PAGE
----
Making vinyl records even groovier
Audiophiles have reason to celebrate. Vinyl records are experiencing a comeback, and scientists are working to make their sound quality even better. An article in Chemical & Engineering News (C&EN), the weekly newsmagazine of the American Chemical Society, takes a look at how past inventions led to the classic vinyl record, or LP, and what the future might hold.
Matt Davenport, associate editor at C&EN, notes that early iterations of sound recording devices were actually tubular, dating back to Thomas Edison's invention of the phonograph in 1877. His original cylinder wrapped in tin foil gave way to a wax version created in the lab of another great inventor, Alexander Graham Bell. New studies of wax cylinders suggest that the material is very stable over time when handled properly. But more convenient flat records eventually took over. Initially, they were made of celluloid and rubber, and then shellac became the industry standard until the more user-friendly format of vinyl records came along in the mid-20th century. Then came cassettes, CDs and then MP3s.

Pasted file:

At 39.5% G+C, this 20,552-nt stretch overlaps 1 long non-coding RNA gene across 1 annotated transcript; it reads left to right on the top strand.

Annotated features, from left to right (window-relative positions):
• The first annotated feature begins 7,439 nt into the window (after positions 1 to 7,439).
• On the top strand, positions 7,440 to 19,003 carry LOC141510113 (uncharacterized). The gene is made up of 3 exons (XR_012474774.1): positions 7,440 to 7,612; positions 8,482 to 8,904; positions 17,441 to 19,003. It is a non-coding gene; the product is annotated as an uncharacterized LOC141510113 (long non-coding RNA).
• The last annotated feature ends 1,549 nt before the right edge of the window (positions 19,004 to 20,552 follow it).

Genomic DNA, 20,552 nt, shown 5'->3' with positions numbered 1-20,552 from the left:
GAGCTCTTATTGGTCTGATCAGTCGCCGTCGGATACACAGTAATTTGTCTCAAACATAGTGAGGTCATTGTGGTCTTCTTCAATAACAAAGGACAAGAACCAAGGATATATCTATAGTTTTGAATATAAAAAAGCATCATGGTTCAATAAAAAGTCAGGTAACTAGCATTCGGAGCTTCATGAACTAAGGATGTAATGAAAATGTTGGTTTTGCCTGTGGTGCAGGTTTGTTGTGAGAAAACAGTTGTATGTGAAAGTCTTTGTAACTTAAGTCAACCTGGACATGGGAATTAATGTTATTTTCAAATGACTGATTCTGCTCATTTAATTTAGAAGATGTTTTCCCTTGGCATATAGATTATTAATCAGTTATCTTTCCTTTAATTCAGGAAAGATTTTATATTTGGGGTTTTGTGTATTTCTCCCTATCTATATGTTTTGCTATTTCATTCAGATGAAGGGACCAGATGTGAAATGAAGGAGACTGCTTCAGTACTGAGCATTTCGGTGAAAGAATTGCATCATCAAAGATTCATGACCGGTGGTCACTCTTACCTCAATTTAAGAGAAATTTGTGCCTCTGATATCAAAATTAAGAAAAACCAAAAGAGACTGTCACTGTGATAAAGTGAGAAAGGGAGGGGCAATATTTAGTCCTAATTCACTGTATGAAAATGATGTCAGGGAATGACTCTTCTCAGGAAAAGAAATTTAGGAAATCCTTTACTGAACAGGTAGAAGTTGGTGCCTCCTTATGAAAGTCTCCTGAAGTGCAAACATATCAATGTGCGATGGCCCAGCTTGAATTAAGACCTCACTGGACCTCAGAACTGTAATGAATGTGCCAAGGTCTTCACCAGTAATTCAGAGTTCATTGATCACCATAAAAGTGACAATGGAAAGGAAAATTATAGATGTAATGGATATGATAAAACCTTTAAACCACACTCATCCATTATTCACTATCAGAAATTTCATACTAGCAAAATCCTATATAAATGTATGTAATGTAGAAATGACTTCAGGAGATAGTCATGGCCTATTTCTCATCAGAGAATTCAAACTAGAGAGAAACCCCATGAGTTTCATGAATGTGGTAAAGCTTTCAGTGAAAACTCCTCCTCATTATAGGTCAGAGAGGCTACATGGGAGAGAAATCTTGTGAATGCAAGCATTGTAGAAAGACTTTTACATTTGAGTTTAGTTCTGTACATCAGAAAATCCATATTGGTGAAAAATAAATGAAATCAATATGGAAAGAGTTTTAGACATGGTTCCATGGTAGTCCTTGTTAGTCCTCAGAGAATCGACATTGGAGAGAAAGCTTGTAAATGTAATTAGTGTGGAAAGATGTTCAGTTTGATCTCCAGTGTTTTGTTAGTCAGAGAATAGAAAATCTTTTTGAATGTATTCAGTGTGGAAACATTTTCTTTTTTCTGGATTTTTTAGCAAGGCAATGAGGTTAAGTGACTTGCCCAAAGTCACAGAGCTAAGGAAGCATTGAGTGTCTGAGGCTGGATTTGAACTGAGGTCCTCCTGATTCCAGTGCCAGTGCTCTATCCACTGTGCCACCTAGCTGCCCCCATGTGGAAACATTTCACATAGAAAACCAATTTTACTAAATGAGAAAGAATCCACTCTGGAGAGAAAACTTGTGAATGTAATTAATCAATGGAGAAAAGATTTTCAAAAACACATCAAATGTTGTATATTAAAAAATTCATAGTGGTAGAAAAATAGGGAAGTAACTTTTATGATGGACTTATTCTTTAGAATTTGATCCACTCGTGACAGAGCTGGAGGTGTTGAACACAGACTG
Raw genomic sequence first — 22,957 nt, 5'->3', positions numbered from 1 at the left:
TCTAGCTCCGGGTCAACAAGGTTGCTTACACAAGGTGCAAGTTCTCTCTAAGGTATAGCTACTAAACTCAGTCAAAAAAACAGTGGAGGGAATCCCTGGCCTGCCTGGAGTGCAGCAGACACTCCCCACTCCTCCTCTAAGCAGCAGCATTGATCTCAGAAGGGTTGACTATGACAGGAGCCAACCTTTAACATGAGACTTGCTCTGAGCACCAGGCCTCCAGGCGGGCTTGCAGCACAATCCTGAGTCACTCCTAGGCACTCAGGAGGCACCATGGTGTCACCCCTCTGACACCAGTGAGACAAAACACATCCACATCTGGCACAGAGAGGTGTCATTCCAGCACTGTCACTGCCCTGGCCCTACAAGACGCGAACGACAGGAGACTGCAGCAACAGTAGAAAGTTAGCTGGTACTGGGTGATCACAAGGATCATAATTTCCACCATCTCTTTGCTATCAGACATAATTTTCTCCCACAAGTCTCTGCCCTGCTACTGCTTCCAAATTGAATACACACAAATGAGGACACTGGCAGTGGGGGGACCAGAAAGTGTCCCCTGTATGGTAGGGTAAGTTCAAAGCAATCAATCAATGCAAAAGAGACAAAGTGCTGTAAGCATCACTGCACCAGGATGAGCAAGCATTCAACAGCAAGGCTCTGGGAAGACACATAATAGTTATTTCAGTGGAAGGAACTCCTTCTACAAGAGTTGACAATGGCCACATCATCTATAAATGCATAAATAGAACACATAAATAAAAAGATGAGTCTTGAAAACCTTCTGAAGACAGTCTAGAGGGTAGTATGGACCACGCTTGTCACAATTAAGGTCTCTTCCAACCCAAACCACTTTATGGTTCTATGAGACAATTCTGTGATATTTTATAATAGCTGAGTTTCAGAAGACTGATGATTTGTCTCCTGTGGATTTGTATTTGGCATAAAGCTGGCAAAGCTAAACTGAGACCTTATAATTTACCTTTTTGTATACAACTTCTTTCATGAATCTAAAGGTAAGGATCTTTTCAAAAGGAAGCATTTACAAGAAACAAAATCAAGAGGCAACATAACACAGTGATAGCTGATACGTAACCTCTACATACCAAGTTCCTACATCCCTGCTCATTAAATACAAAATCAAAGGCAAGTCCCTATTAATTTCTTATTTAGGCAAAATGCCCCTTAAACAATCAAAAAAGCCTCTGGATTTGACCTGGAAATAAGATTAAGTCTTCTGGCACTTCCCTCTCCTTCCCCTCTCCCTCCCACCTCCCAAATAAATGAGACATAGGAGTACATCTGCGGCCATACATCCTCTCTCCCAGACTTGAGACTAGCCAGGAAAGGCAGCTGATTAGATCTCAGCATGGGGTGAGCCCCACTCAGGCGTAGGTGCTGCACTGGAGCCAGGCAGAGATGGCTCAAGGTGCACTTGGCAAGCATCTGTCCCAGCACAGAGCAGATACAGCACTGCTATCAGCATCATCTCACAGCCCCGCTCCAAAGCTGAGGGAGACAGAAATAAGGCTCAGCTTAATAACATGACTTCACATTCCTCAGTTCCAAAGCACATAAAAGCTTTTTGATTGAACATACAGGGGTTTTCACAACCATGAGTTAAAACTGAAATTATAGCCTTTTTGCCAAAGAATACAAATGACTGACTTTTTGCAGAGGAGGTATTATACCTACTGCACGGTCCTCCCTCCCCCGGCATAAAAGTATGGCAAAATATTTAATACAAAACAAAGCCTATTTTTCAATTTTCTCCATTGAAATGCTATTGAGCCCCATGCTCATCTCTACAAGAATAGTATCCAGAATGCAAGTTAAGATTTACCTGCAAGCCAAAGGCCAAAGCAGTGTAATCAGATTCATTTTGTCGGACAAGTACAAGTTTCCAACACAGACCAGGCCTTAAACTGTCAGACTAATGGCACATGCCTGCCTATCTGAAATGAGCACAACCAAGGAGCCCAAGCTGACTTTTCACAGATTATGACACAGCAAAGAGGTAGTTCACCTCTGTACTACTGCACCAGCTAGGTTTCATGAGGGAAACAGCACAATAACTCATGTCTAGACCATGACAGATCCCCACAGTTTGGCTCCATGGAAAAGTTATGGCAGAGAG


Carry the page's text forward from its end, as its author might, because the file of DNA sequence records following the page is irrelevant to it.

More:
But rather than going the way of the wax cylinder, LPs have weathered the digital revolution. Sales in the U.S. last year exceeded $400 million. It was vinyl's best year since 1988, even beating out revenue from one of today's most popular forms of music consumption, free online streaming. Now chemists are experimenting with different vinyl formulations to create records with higher quality sound. If they succeed, even more listeners could migrate back to the old-school technology.
The American Chemical Society is a nonprofit organization chartered by the U.S. Congress. With nearly 157,000 members, ACS is the world's largest scientific society and a global leader in providing access to chemistry-related research through its multiple databases, peer-reviewed journals and scientific conferences. Its main offices are in Washington, D.C., and Columbus, Ohio.
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